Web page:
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Home Brew Forums > Home Brewing Beer > All Grain & Partial Mash Brewing > Brown Ale Water Profile?
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Old 08-15-2012, 10:48 PM   #1
briggssteel
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Default Brown Ale Water Profile?

Hey guys. I was wondering if anyone has a tried and true water profile for a brown ale. I'm going to start building my water from RO water since I can't use the softened water. I was playing with a calculator earlier and settled on adding I think .5 tsp of baking soda, 1 tsp calcium chloride, .5 tsp gypsum, .25 tsp Epsom salts. tIIs should give me calcium=67, mag=5, sulfates=74, chloride=79, sodium=30, total alkalinity=62.

My recipe is 5.5 gallons

10lbs 2 row
.75lbs crystal 60
.5lbs victory
.5lbs carapils
6oz American chocolate malt

Mash in with a ratio of 1.5 at 154 for an hour

I want to hit around 5.3 to 5.4 PH. Do my carbonates seem high enough for that? Like I said if anyone has a great water profile for something like this I'd be open to trying it.

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Old 08-15-2012, 10:57 PM   #2
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Depends. What kind of Brown Ale are you brewing? I like pretty aggressive hopping in my American Browns, so I tend to err on the side of a profile closer to something suited for pale ales/IPAs. What I've used for my last ones is roughly:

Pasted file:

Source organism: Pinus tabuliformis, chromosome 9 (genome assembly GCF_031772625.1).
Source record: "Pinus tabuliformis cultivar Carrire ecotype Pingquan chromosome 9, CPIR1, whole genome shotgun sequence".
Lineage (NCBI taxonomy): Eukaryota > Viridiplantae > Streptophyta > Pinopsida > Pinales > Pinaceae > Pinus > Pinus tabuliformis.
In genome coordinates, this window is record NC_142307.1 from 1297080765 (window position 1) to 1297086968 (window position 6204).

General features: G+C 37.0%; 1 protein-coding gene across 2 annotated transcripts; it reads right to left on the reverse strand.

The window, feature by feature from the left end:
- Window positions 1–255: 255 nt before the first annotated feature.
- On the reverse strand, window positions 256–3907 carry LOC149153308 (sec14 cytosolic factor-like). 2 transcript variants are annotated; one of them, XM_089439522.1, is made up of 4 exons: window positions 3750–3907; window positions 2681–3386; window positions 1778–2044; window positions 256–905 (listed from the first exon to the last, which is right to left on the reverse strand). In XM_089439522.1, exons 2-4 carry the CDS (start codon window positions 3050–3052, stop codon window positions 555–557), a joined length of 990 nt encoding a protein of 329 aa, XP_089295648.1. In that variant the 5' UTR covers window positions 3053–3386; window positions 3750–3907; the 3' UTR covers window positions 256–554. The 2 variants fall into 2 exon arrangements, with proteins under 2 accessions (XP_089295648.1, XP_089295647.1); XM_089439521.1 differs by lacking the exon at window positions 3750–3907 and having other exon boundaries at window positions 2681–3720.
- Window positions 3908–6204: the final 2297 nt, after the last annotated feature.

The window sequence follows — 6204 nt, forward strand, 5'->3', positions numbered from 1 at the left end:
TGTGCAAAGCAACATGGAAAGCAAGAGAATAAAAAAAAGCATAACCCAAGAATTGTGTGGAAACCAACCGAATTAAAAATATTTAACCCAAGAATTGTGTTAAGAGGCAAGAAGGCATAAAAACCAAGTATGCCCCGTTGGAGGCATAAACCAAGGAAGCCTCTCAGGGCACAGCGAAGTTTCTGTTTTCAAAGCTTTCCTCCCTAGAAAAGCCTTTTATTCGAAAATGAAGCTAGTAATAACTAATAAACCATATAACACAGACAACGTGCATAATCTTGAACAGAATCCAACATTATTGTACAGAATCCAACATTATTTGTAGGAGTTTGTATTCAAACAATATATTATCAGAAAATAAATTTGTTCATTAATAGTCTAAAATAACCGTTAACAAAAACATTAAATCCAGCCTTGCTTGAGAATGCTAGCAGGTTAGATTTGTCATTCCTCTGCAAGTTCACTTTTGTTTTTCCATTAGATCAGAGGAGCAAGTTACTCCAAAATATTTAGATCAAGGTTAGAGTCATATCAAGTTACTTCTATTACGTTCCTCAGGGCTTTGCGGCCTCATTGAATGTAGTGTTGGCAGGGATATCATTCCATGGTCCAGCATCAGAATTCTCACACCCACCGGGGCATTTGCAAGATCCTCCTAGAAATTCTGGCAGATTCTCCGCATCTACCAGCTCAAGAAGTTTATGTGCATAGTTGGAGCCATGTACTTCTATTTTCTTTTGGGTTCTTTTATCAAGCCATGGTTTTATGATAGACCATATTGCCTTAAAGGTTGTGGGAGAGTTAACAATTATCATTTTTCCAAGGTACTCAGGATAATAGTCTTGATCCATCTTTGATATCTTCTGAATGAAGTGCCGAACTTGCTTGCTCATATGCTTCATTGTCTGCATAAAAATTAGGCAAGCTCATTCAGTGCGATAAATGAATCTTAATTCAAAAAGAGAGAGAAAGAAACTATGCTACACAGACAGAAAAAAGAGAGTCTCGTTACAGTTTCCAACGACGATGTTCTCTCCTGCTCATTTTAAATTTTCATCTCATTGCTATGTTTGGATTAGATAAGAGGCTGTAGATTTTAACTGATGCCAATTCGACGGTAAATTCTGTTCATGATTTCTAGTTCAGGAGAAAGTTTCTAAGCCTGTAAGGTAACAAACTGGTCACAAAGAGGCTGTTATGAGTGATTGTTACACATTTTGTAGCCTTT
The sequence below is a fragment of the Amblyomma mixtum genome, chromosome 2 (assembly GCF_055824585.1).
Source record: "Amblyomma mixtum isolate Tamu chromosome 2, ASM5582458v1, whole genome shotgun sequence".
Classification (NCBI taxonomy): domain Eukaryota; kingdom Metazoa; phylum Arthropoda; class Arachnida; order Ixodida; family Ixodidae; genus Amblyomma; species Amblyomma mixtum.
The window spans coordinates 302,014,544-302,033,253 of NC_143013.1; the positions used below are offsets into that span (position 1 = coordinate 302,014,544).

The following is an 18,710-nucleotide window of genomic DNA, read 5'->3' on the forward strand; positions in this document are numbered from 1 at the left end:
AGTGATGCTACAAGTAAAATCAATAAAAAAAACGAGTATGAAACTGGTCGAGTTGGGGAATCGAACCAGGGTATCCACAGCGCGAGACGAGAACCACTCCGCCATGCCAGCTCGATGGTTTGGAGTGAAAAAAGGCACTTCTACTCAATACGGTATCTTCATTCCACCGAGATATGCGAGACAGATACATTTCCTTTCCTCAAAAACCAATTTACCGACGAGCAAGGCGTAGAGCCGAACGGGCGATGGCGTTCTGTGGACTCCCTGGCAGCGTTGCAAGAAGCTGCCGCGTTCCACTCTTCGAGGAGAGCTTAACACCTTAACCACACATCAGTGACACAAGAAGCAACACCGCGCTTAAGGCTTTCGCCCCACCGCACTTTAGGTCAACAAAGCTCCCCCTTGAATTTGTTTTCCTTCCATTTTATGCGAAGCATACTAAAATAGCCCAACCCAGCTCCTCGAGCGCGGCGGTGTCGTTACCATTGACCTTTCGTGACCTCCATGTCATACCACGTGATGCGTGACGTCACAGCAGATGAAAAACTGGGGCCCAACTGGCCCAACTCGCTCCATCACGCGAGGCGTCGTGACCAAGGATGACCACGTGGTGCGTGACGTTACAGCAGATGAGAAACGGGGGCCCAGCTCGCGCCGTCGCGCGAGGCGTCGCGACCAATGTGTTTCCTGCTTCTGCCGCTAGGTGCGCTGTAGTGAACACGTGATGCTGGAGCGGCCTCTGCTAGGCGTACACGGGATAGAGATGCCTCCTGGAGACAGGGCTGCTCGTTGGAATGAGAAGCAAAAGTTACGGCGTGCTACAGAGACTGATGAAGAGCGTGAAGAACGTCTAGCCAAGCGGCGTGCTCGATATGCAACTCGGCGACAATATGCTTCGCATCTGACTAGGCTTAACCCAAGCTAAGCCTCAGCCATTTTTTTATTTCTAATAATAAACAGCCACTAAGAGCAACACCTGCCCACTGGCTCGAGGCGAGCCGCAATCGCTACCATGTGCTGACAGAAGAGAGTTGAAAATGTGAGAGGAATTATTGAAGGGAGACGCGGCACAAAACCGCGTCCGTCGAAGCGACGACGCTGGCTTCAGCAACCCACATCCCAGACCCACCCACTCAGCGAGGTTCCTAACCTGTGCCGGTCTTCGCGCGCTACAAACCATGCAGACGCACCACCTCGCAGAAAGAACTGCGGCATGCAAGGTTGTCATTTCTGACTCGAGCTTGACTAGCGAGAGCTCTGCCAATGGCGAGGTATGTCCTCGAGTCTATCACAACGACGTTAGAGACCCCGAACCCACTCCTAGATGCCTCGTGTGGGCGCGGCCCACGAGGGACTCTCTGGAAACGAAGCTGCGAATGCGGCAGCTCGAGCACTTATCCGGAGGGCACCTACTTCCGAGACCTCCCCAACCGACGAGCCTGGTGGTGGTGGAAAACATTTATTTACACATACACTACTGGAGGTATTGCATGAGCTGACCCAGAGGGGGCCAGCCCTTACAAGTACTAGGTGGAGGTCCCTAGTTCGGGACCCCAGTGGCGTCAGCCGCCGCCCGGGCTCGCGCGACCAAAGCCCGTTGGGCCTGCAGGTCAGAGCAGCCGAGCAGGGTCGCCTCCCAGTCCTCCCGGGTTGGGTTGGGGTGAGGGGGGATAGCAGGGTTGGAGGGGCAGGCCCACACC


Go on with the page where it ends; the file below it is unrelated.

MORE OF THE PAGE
Ca: 125
Mg: 20
Na: 50
SO4: 275
Cl: 50
HCO3: 150

SRM is about 23. If you aren't too big on hops in your Brown Ales, you could easily just drop the SO4 way down.

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Old 08-16-2012, 01:38 PM   #3
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I think you should be fine with:

Ca: 60-120
Mg: 10-15
Na: 10-20
SO4: 75-150
Cl: 40-65
HCO3: 30-60

It's safe and not exactly going overboard in any area. I've hopped a lot of IPAs with a somewhat similar range (even the sulfate) and they always come out nice and hoppy, smoothly but highly bittered and comparable to the great commercial examples. You could even go a bit lower in the SO4 and Cl areas for a brown ale.

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Old 08-16-2012, 01:42 PM   #4
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Quote:
Originally Posted by phenry View Post
Depends. What kind of Brown Ale are you brewing? I like pretty aggressive hopping in my American Browns, so I tend to err on the side of a profile closer to something suited for pale ales/IPAs. What I've used for my last ones is roughly:

Ca: 125
Mg: 20
Na: 50
SO4: 275
Cl: 50
HCO3: 150

SRM is about 23. If you aren't too big on hops in your Brown Ales, you could easily just drop the SO4 way down.